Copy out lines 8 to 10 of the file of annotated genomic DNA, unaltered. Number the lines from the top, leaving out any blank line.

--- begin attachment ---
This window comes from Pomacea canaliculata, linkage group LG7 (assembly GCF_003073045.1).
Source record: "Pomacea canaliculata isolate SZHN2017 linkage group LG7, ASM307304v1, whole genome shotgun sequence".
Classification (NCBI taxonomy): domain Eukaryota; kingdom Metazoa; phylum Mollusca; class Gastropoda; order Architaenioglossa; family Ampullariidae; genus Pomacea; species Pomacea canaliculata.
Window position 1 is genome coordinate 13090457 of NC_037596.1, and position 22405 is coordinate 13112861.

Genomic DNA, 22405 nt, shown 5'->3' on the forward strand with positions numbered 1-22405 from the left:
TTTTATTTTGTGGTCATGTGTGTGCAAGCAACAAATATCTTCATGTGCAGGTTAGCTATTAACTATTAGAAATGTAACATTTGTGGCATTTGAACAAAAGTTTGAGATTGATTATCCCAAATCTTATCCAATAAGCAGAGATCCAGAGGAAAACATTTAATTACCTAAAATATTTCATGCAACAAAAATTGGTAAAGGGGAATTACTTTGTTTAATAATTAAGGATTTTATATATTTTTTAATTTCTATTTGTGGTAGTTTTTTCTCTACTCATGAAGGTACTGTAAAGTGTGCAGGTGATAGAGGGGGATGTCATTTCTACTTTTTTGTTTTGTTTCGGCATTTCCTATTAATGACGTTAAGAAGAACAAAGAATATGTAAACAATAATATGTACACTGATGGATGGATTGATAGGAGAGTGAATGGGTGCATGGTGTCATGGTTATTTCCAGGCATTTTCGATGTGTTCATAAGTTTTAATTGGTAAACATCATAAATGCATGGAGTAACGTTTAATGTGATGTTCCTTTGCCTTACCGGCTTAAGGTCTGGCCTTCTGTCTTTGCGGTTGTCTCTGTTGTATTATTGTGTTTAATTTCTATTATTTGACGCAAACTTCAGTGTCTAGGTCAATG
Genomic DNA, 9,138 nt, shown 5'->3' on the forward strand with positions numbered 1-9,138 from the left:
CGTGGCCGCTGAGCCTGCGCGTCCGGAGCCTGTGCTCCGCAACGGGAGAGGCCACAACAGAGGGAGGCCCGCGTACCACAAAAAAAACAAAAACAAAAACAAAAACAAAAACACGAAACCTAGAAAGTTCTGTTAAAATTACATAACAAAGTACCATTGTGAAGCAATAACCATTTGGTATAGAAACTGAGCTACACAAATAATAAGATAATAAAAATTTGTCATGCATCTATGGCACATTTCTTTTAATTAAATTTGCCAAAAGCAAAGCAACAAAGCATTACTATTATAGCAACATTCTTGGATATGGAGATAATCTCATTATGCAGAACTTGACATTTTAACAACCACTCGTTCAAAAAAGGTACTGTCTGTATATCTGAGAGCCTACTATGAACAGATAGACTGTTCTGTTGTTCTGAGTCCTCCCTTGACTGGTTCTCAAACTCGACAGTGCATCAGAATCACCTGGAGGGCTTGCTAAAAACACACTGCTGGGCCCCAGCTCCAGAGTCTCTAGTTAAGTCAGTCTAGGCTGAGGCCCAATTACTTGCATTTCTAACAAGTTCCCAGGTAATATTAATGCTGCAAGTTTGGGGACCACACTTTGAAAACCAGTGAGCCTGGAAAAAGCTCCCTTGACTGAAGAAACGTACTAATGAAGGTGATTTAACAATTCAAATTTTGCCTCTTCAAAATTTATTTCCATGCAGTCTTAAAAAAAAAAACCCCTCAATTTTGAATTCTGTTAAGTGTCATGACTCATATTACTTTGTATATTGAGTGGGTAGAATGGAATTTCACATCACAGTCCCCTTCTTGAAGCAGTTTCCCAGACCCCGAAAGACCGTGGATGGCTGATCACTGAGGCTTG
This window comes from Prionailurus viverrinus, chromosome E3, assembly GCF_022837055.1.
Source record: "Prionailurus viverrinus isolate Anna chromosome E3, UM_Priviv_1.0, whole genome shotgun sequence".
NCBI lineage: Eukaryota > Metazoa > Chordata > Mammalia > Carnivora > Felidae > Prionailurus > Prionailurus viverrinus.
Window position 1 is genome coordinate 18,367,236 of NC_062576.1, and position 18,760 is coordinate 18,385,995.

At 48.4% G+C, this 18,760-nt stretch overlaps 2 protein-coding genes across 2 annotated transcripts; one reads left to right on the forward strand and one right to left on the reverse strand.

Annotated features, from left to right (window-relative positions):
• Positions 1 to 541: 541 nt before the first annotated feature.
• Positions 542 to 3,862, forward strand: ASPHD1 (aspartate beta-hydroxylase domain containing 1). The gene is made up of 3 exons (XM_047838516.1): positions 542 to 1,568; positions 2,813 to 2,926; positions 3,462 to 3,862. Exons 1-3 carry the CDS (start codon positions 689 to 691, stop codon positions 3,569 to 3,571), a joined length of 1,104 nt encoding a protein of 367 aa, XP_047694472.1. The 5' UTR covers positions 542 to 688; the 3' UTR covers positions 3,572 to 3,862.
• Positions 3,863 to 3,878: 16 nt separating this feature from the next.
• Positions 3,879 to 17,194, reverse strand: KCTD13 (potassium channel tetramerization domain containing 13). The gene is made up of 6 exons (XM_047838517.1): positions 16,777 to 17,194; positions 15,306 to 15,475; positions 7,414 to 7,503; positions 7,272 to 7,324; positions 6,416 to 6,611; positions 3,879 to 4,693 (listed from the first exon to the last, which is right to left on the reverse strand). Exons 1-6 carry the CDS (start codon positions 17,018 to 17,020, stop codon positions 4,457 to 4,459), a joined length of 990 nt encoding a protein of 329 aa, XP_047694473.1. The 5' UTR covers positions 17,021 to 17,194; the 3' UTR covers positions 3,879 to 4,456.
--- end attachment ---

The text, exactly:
CGTGGCCGCTGAGCCTGCGCGTCCGGAGCCTGTGCTCCGCAACGGGAGAGGCCACAACAGAGGGAGGCCCGCGTACCACAAAAAAAACAAAAACAAAAACAAAAACAAAAACACGAAACCTAGAAAGTTCTGTTAAAATTACATAACAAAGTACCATTGTGAAGCAATAACCATTTGGTATAGAAACTGAGCTACACAAATAATAAGATAATAAAAATTTGTCATGCATCTATGGCACATTTCTTTTAATTAAATTTGCCAAAAGCAAAGCAACAAAGCATTACTATTATAGCAACATTCTTGGATATGGAGATAATCTCATTATGCAGAACTTGACATTTTAACAACCACTCGTTCAAAAAAGGTACTGTCTGTATATCTGAGAGCCTACTATGAACAGATAGACTGTTCTGTTGTTCTGAGTCCTCCCTTGACTGGTTCTCAAACTCGACAGTGCATCAGAATCACCTGGAGGGCTTGCTAAAAACACACTGCTGGGCCCCAGCTCCAGAGTCTCTAGTTAAGTCAGTCTAGGCTGAGGCCCAATTACTTGCATTTCTAACAAGTTCCCAGGTAATATTAATGCTGCAAGTTTGGGGACCACACTTTGAAAACCAGTGAGCCTGGAAAAAGCTCCCTTGACTGAAGAAACGTACTAATGAAGGTGATTTAACAATTCAAATTTTGCCTCTTCAAAATTTATTTCCATGCAGTCTTAAAAAAAAAAACCCCTCAATTTTGAATTCTGTTAAGTGTCATGACTCATATTACTTTGTATATTGAGTGGGTAGAATGGAATTTCACATCACAGTCCCCTTCTTGAAGCAGTTTCCCAGACCCCGAAAGACCGTGGATGGCTGATCACTGAGGCTTG
This window comes from Prionailurus viverrinus, chromosome E3, assembly GCF_022837055.1.
Source record: "Prionailurus viverrinus isolate Anna chromosome E3, UM_Priviv_1.0, whole genome shotgun sequence".